By Paul Ruggiero

In 2003, Scott Bricker and other pedal commuters in downtown Pittsburgh were chaining their rides to parking meters, lampposts, and anything else that was nailed down. Bricker and the other co-founders of the then small, all-volunteer Bike Pittsburgh organization wanted to make a better bike parking solution. But they’d just started the bicycling advocacy non-profit with their own money, and their pockets were feeling pretty empty.

Luckily, just two years earlier The Sprout Fund had launched the Seed Award program to make modest grants to catalyze young people’s nascent community projects. Bricker and the Bike Pittsburgh crew won a Seed Award to design the now-classic Three Rivers Bike Rack: a steel hoop encircling a stylized, three-pronged representation of the Point. They started with a handful of racks, and soon the Pittsburgh Downtown Partnership gave them money to make a lot more.

Art and utility. Personal visions and public impact. Small seeds and, sometimes, big growth. Since 2001, that’s been the story for nearly 300 recipients of the Seed Award.

“We learned the power of leveraging funding from basically day one,” says Bricker, Executive Director of Bike Pittsburgh, now a thriving nonprofit supported by more than 1,700 dues-paying members. “A program that set out to only install about twelve bike racks became a program that put about 130 bike racks into various locations, mostly downtown. And then we were off to the races.”

This week, The Sprout Fund celebrates its 100th round of Seed Awards. Since first launching in 2001, Seed Award winners have received an average of $6,000 each—$1.7 million overall. But Sprout Fund Program Officer Mac Howison, who’s overseen the Seed Award program since 2004, says it’s not all about the money. “We do provide a fairly active network of support,” says Howison. Managers of closed projects can still stay involved in the Seed mentorship program or become a member of the award’s advisory committee, he says, “ultimately helping to make decisions about the kind of projects that we choose to support, in the same way that their project was supported.”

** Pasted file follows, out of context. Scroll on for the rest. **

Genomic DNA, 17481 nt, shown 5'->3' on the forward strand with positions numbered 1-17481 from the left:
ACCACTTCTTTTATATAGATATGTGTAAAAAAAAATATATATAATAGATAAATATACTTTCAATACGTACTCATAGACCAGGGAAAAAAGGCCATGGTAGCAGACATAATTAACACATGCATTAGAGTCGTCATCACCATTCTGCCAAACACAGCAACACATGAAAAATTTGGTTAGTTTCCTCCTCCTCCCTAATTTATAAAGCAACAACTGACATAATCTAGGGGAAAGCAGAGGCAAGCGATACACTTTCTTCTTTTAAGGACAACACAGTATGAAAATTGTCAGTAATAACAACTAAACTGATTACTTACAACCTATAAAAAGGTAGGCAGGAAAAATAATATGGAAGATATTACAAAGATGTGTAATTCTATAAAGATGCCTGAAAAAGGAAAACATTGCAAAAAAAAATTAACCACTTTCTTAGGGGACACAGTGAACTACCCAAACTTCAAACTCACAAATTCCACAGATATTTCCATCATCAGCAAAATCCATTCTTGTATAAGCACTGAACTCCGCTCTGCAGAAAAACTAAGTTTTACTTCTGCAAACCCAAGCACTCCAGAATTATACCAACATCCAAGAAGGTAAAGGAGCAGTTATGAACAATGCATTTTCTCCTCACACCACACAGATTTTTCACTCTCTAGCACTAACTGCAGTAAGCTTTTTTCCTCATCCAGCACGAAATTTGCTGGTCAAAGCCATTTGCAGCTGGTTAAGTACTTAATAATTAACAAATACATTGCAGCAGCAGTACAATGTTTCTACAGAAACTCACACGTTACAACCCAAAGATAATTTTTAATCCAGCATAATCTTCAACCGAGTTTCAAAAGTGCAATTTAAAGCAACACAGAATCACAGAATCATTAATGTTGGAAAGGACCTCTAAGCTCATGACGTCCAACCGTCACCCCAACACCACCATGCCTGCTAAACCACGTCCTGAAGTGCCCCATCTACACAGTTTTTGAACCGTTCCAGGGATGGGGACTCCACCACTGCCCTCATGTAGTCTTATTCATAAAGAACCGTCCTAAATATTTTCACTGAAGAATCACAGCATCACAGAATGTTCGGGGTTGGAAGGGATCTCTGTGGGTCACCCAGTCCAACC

But it starts with the money, and sometimes less is more. In 2005, Jasdeep Khaira applied for a Seed Award to fund a second volume of the hand-bound art zine Encyclopedia Destructica. Their grant of $3,500 was just enough for supplies, a more robust solid-ink printer, and a plan to reinvest the sales of a limited run back into Volume Bumba. Khaira, who later became a Sprout Fund board member, says, “In some ways, because the grant was so small…it really made us figure out how to make the project sustainable.”

Encyclopedia Destructica is a regular vendor at the Handmade Arcade, Pittsburgh’s independent craft fair and a 2004 Seed Award recipient. According to Jennifer Baron, an organizing committee member for Handmade Arcade, do-it-yourself, or DIY, crafters had nowhere to go in Pittsburgh before the first annual fair. “It was because of the Sprout Fund Seed Award,” says Baron, “that we were able to create that community and create a marketplace that was very viable for our vendors.”

Michele de la Reza, co-founder and managing artistic director of touring dance company Attack Theatre, says that the Seed Awards have “funded what I call the unfundable.” Traditional foundations usually support non-profit enterprises, leaving artists and other individuals, and their potentially fringe ideas, out in the cold. “Sprout doesn’t pigeonhole the projects,” says de la Reza, whose Attack Theatre received a Seed Award in 2004. “It really looks at various aspects of what makes a community vibrant and is able to nurture those.”

Some of those projects have thrived, and some haven’t. Sprout’s Mac Howison says, “We are taking a risk on people and organizations to maybe try something speculative, maybe try something that’s new or different or unique, and it might not necessarily have longevity built into it.” The Seed Award’s relatively small payout allows Sprout to catalyze creative daring, not just a sure thing. It’s an open playing field for grant-seeking veterans and newcomers alike, says Howison.

Recent rounds of Seed Awards spread beyond the Steel City for the first time, to nearby Fayette and Greene Counties. Other changes may await the next 100 rounds. But Howison credits the excitement of the Seed Awards not to how it might change, but to what it already does: “It’s really simply knowing that the program has resources and continues to be available and that we’re ready to hear from the community their version of what makes Pittsburgh the best place to live, work, play, and raise a family.”  Read more about projects funded in Fayette and Greene Counties.

You can help celebrate Sprout’s 100 Seed Award rounds- Join us at the Sprout Harvest Gathering on Friday, November 2nd during Penn Avenue Unblurred, from 5:30pm to 9:30pm at Sprout’s offices, 5423 Penn Ave in Pittsburgh’s Garfield/Friendship neighborhoods. See more on our Facebook event.